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  1. #11

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    Color film contains less silver halide than BW fims. When developed in a conventional developer the negatives will be rather thin.
    A rock pile ceases to be a rock pile the moment a single man contemplates it, bearing within him the image of a cathedral.

    ~Antoine de Saint-Exupery

  2. #12

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    I process old C-41 film as B&W in a Phenidone/Vit-C developer. I wouldn't even try wet printing but it scans okay. It's a bit grainy but not too bad. I wrote about it here: http://ascorbate-developers.blogspot...d-results.html (this isn't my blog but I contributed the post).

  3. #13

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    Quote Originally Posted by BetterSense View Post
    But slide film doesn't have an orange mask, right?
    it isn't a orange mask but a yellow one for slide film
    if my apug gallery looks empty you might check these places

    website
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    sell-site

  4. #14

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    Michael ...

    thanks, looks interesting...

    I have a test scheduled now... will be shooting+souping next weds

    in the OLD DAYS '68 or so,,, cross processing was a way of pushing...
    Last edited by ric_kb; 08-12-2011 at 09:51 AM. Click to view previous post history. Reason: name

  5. #15

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    Jun 2003
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    I accidentally developed a roll of color negative film in Pyrocat HD used as a divided developer. It produced negatives I think dense enough to print in B&W. They certainly scanned well, and the silver image is quite distinct and quite sharp. It was developed in Pyrocat diluted 1:10 from stock, 6 min in A, 6 min in B, 75degrees F. I have no idea how they would print in terms of contrast given the color negative mask color, but the silver image appears to have good contrast.

    Peter Gomena

  6. #16

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    It's the base+dye in C-41 that makes it problematic when doing wet printing. When using a scanner it appears as base fog but otherwise scans fine. The image in the post is as follows:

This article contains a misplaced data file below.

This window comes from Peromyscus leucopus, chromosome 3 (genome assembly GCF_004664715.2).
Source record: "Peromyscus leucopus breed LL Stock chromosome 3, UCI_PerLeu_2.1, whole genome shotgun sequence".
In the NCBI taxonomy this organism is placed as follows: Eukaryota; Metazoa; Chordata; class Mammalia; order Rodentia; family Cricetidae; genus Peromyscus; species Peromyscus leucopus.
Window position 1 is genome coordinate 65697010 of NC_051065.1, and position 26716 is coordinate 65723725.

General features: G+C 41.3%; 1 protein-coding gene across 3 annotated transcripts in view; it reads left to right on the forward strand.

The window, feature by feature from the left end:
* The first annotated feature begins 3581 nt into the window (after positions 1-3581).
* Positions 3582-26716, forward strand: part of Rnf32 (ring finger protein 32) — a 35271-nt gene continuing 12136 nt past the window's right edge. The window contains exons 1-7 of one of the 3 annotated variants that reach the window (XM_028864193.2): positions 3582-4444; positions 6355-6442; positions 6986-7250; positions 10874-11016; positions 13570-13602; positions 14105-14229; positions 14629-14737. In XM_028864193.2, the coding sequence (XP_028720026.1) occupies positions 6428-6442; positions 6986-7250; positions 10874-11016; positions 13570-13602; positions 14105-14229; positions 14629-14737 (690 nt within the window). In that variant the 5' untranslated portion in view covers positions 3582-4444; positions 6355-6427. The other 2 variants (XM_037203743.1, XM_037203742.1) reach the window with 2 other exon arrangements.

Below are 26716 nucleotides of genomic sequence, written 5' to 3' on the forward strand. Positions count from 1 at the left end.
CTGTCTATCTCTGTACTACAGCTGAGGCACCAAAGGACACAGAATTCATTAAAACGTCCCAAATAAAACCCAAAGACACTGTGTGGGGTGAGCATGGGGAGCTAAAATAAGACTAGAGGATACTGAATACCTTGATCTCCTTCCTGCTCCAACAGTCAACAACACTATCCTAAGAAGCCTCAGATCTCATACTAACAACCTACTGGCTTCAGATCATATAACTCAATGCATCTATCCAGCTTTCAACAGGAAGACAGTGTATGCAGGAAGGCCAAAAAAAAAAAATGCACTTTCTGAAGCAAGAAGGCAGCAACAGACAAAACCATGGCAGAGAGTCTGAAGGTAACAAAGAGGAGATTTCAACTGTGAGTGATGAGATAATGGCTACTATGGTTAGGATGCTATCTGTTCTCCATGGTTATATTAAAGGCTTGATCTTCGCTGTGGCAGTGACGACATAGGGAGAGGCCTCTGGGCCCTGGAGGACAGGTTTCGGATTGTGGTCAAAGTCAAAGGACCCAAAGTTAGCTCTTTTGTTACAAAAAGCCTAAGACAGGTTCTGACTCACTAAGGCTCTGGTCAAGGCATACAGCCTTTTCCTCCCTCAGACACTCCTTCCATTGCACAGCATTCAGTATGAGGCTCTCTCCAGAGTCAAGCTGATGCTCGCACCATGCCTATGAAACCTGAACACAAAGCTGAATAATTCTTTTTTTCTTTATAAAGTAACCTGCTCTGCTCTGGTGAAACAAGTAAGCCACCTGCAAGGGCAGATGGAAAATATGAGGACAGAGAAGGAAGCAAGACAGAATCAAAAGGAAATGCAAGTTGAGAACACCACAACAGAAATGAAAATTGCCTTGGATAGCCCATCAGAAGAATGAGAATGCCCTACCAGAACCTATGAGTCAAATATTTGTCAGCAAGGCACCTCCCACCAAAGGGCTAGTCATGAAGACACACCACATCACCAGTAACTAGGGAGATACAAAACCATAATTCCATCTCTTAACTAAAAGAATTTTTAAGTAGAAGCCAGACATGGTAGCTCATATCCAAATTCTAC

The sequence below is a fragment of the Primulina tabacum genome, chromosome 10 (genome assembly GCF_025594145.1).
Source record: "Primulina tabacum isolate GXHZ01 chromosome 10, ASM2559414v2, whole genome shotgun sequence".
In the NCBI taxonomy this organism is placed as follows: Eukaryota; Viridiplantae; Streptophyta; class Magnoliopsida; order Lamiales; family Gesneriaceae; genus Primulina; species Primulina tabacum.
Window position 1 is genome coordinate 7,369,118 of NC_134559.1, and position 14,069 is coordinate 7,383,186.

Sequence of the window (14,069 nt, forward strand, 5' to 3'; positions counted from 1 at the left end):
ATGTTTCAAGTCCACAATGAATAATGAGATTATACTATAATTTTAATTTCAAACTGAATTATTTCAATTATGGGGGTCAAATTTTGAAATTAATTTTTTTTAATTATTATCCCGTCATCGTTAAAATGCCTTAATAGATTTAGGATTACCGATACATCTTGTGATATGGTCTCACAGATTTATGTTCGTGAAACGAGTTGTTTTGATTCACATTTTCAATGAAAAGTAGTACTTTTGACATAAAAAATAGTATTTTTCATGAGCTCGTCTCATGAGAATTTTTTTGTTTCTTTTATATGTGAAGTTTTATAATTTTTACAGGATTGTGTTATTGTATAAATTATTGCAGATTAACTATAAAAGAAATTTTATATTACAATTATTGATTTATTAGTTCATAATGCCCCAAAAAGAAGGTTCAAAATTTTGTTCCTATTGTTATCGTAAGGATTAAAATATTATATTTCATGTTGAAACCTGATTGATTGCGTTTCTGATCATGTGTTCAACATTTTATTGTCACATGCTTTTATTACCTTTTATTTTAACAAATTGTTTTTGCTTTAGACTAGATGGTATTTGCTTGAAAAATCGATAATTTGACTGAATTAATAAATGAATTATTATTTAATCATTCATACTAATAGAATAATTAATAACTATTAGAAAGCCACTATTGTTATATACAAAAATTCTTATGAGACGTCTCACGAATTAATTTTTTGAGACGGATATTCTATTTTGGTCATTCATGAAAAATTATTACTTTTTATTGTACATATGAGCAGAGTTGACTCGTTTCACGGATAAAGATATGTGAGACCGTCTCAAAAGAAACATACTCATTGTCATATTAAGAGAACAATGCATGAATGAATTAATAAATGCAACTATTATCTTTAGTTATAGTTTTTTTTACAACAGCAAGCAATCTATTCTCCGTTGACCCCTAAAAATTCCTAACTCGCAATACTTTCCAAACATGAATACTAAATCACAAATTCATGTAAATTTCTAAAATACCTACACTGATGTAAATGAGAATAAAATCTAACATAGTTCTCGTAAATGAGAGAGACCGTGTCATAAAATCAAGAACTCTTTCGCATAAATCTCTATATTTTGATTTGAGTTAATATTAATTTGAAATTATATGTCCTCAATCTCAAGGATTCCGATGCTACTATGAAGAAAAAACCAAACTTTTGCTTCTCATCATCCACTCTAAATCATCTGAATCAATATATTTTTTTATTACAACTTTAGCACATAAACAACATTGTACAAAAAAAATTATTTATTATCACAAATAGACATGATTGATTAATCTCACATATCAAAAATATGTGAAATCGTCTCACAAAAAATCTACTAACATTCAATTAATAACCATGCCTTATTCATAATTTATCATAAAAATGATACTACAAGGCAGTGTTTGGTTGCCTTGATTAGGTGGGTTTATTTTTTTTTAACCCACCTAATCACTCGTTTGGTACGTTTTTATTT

It's not manipulated in any way and slight post-processing makes it even better. As I mentioned in the blog post I've tried many devs and this is the best I've been able to do with C-41 in B&W chems so far. I've been using it for a while now and I'm very happy with it.

  7. #17

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    About the colour. It is actually possible to get a (faint) colour image when developing colour film in b&w developer. However, digital processing is necessary to actually see the color and specific film, developer and exposing combonation will help, too. Below is an example with some more info.


    flowers. by brian hefele, on Flickr
    I like my film stirred, not shaken.
    Flickr

  8. #18

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    DD-X 12min@20C. Density a little better than Delta3200@1000.

  9. #19

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    Several threads refer to kodak publication AE-31 for dealing with kodachrome and ektachrome developed as B&W. Just for the record, here's the section of that publication that deals with removing the Orange Stain:

    To remove the stain from KODACHROME and KODAK EKTACHROME Films:
    1. Prepare the bleach bath by dissolving 1 ounce (28 g) of KODAK Citric Acid (Anhydrous) in 1 gallon (4 L) of KODAK Rapid Fixer diluted as recommended for films in the fixer instructions.
    2. Handle only one negative at a time. Treat the negative in KODAK PHOTO-FLO Solution at 75-80°F (24-27°C) for 1 minute. Use fresh solution prepared as directed on the label.
    3. Rinse in water at 75-80°F for 20 seconds.
    4. Immerse in the bleach bath (prepared in step 1) at 75-80°F for 7-14 minutes.
    Stop bleaching if reduction of the silver image becomes apparent. It is better to leave a little stain than to lose the silver image.
    5. Wash the negative thoroughly in running water at 75-80°F for 10 minutes.
    6. Remove water droplets with a soft, viscose sponge. or treat the film with KODAK PHOTO-FLO Solution for 1 minute. Dry the negative.
    Print the negative as you would any normal black-and-white negative.

  10. #20

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    e

    Quote Originally Posted by jnanian View Post

    there are other ways to remove the cast as well through other unmentionable means which traditional purists tend to freak-out about as well....

    have fun !
    john
    I'm neither traditional nor a purist so I'd be very interested if you mentioned them

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